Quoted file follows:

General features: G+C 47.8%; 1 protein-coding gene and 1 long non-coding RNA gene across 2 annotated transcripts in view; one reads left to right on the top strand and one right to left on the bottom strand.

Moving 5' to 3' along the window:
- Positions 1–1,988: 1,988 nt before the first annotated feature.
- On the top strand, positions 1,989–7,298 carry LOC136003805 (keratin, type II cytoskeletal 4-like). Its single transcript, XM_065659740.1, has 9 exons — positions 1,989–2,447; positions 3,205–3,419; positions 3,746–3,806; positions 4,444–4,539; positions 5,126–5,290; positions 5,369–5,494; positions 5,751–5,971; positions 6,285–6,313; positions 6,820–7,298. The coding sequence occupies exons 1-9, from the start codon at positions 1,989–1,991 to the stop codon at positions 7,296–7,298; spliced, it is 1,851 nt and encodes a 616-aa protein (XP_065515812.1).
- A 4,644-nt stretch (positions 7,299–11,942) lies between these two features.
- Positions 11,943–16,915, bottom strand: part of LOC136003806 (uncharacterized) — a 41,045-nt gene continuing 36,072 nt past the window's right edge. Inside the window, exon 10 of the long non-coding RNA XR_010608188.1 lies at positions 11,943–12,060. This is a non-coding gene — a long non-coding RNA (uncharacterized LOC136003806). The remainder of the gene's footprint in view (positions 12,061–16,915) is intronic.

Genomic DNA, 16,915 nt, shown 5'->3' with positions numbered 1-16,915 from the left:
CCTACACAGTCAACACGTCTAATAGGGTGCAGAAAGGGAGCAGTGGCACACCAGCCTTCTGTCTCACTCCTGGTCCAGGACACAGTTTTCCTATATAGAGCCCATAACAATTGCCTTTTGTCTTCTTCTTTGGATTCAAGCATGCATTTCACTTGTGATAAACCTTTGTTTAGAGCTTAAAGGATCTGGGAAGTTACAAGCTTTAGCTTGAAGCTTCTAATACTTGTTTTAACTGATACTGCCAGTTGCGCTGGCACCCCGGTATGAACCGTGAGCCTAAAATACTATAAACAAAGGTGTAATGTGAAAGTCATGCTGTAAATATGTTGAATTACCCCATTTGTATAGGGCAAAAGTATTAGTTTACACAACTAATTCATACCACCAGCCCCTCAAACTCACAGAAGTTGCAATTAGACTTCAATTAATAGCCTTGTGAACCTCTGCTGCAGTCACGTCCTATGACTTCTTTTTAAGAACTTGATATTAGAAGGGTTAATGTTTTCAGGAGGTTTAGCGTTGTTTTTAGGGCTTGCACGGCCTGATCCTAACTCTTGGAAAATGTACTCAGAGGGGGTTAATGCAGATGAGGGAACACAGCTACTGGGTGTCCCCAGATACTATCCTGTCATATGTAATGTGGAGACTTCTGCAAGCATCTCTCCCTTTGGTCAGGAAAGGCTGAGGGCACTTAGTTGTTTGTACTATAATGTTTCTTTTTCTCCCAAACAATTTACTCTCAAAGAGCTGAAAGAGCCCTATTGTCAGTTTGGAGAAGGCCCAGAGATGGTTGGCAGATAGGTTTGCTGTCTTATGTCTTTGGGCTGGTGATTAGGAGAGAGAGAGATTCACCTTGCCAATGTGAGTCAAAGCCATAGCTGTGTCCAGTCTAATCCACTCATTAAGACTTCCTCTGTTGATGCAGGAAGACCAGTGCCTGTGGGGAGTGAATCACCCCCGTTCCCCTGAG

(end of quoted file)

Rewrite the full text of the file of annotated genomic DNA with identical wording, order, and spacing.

General features: G+C 47.8%; 1 protein-coding gene and 1 long non-coding RNA gene across 2 annotated transcripts in view; one reads left to right on the top strand and one right to left on the bottom strand.

Moving 5' to 3' along the window:
- Positions 1–1,988: 1,988 nt before the first annotated feature.
- On the top strand, positions 1,989–7,298 carry LOC136003805 (keratin, type II cytoskeletal 4-like). Its single transcript, XM_065659740.1, has 9 exons — positions 1,989–2,447; positions 3,205–3,419; positions 3,746–3,806; positions 4,444–4,539; positions 5,126–5,290; positions 5,369–5,494; positions 5,751–5,971; positions 6,285–6,313; positions 6,820–7,298. The coding sequence occupies exons 1-9, from the start codon at positions 1,989–1,991 to the stop codon at positions 7,296–7,298; spliced, it is 1,851 nt and encodes a 616-aa protein (XP_065515812.1).
- A 4,644-nt stretch (positions 7,299–11,942) lies between these two features.
- Positions 11,943–16,915, bottom strand: part of LOC136003806 (uncharacterized) — a 41,045-nt gene continuing 36,072 nt past the window's right edge. Inside the window, exon 10 of the long non-coding RNA XR_010608188.1 lies at positions 11,943–12,060. This is a non-coding gene — a long non-coding RNA (uncharacterized LOC136003806). The remainder of the gene's footprint in view (positions 12,061–16,915) is intronic.

Genomic DNA, 16,915 nt, shown 5'->3' with positions numbered 1-16,915 from the left:
CCTACACAGTCAACACGTCTAATAGGGTGCAGAAAGGGAGCAGTGGCACACCAGCCTTCTGTCTCACTCCTGGTCCAGGACACAGTTTTCCTATATAGAGCCCATAACAATTGCCTTTTGTCTTCTTCTTTGGATTCAAGCATGCATTTCACTTGTGATAAACCTTTGTTTAGAGCTTAAAGGATCTGGGAAGTTACAAGCTTTAGCTTGAAGCTTCTAATACTTGTTTTAACTGATACTGCCAGTTGCGCTGGCACCCCGGTATGAACCGTGAGCCTAAAATACTATAAACAAAGGTGTAATGTGAAAGTCATGCTGTAAATATGTTGAATTACCCCATTTGTATAGGGCAAAAGTATTAGTTTACACAACTAATTCATACCACCAGCCCCTCAAACTCACAGAAGTTGCAATTAGACTTCAATTAATAGCCTTGTGAACCTCTGCTGCAGTCACGTCCTATGACTTCTTTTTAAGAACTTGATATTAGAAGGGTTAATGTTTTCAGGAGGTTTAGCGTTGTTTTTAGGGCTTGCACGGCCTGATCCTAACTCTTGGAAAATGTACTCAGAGGGGGTTAATGCAGATGAGGGAACACAGCTACTGGGTGTCCCCAGATACTATCCTGTCATATGTAATGTGGAGACTTCTGCAAGCATCTCTCCCTTTGGTCAGGAAAGGCTGAGGGCACTTAGTTGTTTGTACTATAATGTTTCTTTTTCTCCCAAACAATTTACTCTCAAAGAGCTGAAAGAGCCCTATTGTCAGTTTGGAGAAGGCCCAGAGATGGTTGGCAGATAGGTTTGCTGTCTTATGTCTTTGGGCTGGTGATTAGGAGAGAGAGAGATTCACCTTGCCAATGTGAGTCAAAGCCATAGCTGTGTCCAGTCTAATCCACTCATTAAGACTTCCTCTGTTGATGCAGGAAGACCAGTGCCTGTGGGGAGTGAATCACCCCCGTTCCCCTGAG